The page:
My avatar is my grandson at 6 the weekend he earned his first two junior passes.
    Carol Hynes

  5. #5
    Senior Member fishduck's Avatar
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    My son has run my dogs many times. He ran my dog Annie for her SHR when he was 7.

    Here is a pic of him running at a local invitation event when he was 8.



    Here is another at 9 running Junior. I concur about the Junior Handler program, it is worthwhile.



    Both of my dogs are very unsure running blinds with him. His technique is unorthodox and he is lacking in patience. I bought a youth Mossberg 20 this fall and next spring he will be running Seasoned and maybe Senior. Now, at 10 years old, I let him run both of my older dogs while I ride the four wheeler and throw marks.

    At 12 I feel the dog can learn as fast as your son. He should be capable of competance at any level of hunt tests with hard work and dedication.
    Mark Land

  6. #6
    Senior Member hughest's Avatar
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    There was a young girl at Master National running her dog last month. I think her name is Marissa, and seems like she is 13 or 14.

    12 is not too young! If he has a passion for it, you'll be surprised at how helpful folks will be to a youngster in the sport. They are the future of these games that we all love!
    Tracy Hughes - Crimson Kennels
    www.crimsonkennels.com

    Jessica's Chocolate Cait, MH
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  7. #7
    Senior Member chuck187's Avatar
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    Fishduck make a great point. I've seen several folks with kids running there dogs for scholarships. What a cool way to grow up......
    HRCH UR01 CH UNJ WHISKEY CREEK'S DUKE CHASCERI MH
    Cherokee Foothills HRC

  8. #8
    Senior Member jacduck's Avatar
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    Damn fine idea, go for it!

    Let the pair of kids do what kids do and have fun! If they enjoy the HT scenario like I think they will you are way ahead of the game. If not you are out some time and cash with the lessons learned by all 3 of you way more valuable than the time or money.
    John C aka jacduck


    "Duck hunter's minds are like concrete. All mixed up and permanently set."

  9. #9
    Senior Member Hunt'EmUp's Avatar
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    He can run HRC as well. Only thing You may need to figure out. If You run HRC he can handle the dog and shoot the gun, as long he has all the documentation required by your state law. Example CA a youth can hunt (junior license) and handle a gun @ 12 yrs. providing he has taken and passed a hunter safety as is under supervision, either parent or shooting instructor.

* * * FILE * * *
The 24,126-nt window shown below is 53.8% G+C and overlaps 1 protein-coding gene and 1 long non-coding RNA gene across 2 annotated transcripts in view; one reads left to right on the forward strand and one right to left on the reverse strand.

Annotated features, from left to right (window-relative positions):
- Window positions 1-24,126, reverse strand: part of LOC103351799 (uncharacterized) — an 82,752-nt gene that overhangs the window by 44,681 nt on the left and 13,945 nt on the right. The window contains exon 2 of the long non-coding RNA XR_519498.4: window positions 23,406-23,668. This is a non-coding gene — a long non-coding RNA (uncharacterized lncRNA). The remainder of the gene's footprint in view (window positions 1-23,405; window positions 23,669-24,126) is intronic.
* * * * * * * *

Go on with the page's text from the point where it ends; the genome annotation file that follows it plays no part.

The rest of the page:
"They's Just DAWGS"
    "Hunting is a skill to be learned whether you do it early or late it still needs to be learned"
    "I train dogs, Not papers"

    GMRH HRCH Quick MH (most importantly Duck/Upland Enthusiast)
    MHR HRCH Lakota MH (most importantly Upland/Duck Enthusiast)
    SHR Storm.. the Pup (Beginning Upland & Waterfowl Enthusiast)

  10. #10
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    my son tj started running started dogs at age 7 or so. He was running seasoned with his own dog he trained at 12, finished at 13, and the grand this fall at 14. I remember him being 12 and me having to fill in judge one sunday, tossed him the keys to my dog truck, he drove to started to run a dog, seasoned to run his dog, finished for a friend to run dogs off my truck, and them made the loop again. Got in my truck that afternoon, I was like hey boy, ya burnt 1/2 tank fuel on the grounds.... what where you doing??? He just smiled, hey dude if you where 12 and someone gave you a truck to drive what would you do??? Ha. He travels all over the country with me running hrc, and runs dogs while I judge the other flight a lot of times. All my sons came up hunting and training dogs... its the first times in their lives they are ever 'equal' with grown men, and can pull their own weight. I think its an important part of growing up. We didnt have labs and hunt tests when I was a kid, but I clearly remember being 12 years old and calling ducks for grown men, and telling them when to shoot, and running the boat. I think most at first thought it was cool, and went along before they realized I was right. ha. Long story short, yall can go as far as he wants too. Join a club, buy yourself a dog, so the 2 of you can do it together! travis
    When exactly is the off season?